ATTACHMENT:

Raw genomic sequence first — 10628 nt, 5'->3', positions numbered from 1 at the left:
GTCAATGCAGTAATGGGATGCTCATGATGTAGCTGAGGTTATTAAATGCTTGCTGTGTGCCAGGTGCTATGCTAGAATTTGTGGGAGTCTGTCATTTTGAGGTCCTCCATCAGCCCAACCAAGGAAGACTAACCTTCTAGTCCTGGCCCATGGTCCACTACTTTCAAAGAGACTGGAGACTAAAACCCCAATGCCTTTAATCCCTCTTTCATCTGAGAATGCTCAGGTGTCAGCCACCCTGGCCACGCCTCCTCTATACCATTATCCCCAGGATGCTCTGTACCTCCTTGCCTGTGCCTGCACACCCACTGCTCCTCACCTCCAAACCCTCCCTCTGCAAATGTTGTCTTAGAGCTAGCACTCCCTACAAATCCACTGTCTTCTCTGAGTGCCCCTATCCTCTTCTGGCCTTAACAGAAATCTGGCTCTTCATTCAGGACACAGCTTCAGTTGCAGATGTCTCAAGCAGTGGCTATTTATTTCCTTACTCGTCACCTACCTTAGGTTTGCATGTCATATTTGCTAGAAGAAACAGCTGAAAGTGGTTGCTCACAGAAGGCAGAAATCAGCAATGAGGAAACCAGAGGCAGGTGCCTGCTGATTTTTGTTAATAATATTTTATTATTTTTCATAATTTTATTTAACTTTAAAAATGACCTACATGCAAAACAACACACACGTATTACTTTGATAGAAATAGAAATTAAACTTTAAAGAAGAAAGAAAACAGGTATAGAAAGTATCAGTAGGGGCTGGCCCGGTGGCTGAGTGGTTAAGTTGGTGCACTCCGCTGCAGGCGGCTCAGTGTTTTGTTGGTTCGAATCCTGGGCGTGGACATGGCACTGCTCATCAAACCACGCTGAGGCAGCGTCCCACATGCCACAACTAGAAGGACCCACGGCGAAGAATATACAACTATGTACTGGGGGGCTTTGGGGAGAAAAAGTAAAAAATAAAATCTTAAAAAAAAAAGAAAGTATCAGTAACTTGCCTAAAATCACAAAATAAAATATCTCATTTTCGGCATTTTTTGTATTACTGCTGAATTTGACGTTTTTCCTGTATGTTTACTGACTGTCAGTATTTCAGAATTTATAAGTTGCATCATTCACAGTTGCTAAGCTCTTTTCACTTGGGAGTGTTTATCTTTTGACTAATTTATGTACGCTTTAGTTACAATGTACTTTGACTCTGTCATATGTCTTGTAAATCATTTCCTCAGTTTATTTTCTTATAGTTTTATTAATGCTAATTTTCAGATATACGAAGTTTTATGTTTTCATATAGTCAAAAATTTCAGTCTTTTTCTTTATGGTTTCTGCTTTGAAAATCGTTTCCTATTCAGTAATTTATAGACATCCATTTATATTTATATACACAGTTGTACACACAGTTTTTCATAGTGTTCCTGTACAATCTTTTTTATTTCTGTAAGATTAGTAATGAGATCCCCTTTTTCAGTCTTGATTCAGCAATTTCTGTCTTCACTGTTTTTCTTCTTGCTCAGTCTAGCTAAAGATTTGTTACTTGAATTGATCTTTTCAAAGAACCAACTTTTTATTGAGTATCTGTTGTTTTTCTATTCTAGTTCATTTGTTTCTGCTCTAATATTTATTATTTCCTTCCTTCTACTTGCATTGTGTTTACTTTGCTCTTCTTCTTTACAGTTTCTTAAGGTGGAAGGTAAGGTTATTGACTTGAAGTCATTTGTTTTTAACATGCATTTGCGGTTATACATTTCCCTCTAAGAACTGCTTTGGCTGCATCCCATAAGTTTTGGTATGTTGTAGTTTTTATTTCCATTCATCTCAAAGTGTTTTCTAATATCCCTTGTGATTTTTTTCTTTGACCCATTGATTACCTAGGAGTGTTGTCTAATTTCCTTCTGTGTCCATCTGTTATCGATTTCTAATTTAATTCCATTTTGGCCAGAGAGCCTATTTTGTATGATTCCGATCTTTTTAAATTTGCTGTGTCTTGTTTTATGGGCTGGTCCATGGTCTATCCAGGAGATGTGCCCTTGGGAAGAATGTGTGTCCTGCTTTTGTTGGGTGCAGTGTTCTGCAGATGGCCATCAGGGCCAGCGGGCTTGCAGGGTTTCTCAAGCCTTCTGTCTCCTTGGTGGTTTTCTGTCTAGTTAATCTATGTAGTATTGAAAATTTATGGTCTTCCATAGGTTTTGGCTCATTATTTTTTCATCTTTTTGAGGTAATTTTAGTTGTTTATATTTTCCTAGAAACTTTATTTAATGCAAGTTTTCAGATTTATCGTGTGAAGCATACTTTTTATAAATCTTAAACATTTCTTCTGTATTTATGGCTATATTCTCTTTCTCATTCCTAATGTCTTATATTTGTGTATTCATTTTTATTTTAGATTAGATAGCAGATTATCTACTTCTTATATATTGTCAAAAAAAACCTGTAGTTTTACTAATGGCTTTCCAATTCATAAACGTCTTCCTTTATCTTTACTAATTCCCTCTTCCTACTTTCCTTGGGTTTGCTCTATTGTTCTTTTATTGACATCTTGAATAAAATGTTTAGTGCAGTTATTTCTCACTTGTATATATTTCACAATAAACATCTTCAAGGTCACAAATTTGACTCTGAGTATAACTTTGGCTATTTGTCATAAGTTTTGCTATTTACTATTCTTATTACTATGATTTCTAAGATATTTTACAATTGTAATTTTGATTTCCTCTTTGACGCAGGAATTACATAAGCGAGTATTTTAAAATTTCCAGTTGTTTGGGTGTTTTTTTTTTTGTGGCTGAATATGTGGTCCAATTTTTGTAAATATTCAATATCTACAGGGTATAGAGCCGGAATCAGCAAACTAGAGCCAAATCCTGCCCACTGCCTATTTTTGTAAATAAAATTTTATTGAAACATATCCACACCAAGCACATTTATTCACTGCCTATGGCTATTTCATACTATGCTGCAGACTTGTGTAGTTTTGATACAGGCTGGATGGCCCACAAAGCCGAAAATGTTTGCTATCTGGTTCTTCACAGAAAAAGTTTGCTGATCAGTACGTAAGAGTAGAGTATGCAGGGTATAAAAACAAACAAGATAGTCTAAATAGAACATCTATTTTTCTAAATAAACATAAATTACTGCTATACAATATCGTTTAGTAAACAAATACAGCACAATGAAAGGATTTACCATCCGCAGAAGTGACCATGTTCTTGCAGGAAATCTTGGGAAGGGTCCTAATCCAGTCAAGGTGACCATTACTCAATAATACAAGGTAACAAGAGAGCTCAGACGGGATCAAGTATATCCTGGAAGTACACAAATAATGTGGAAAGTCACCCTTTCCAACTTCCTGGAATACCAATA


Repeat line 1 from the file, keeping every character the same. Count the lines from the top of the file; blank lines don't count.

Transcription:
Raw genomic sequence first — 10628 nt, 5'->3', positions numbered from 1 at the left: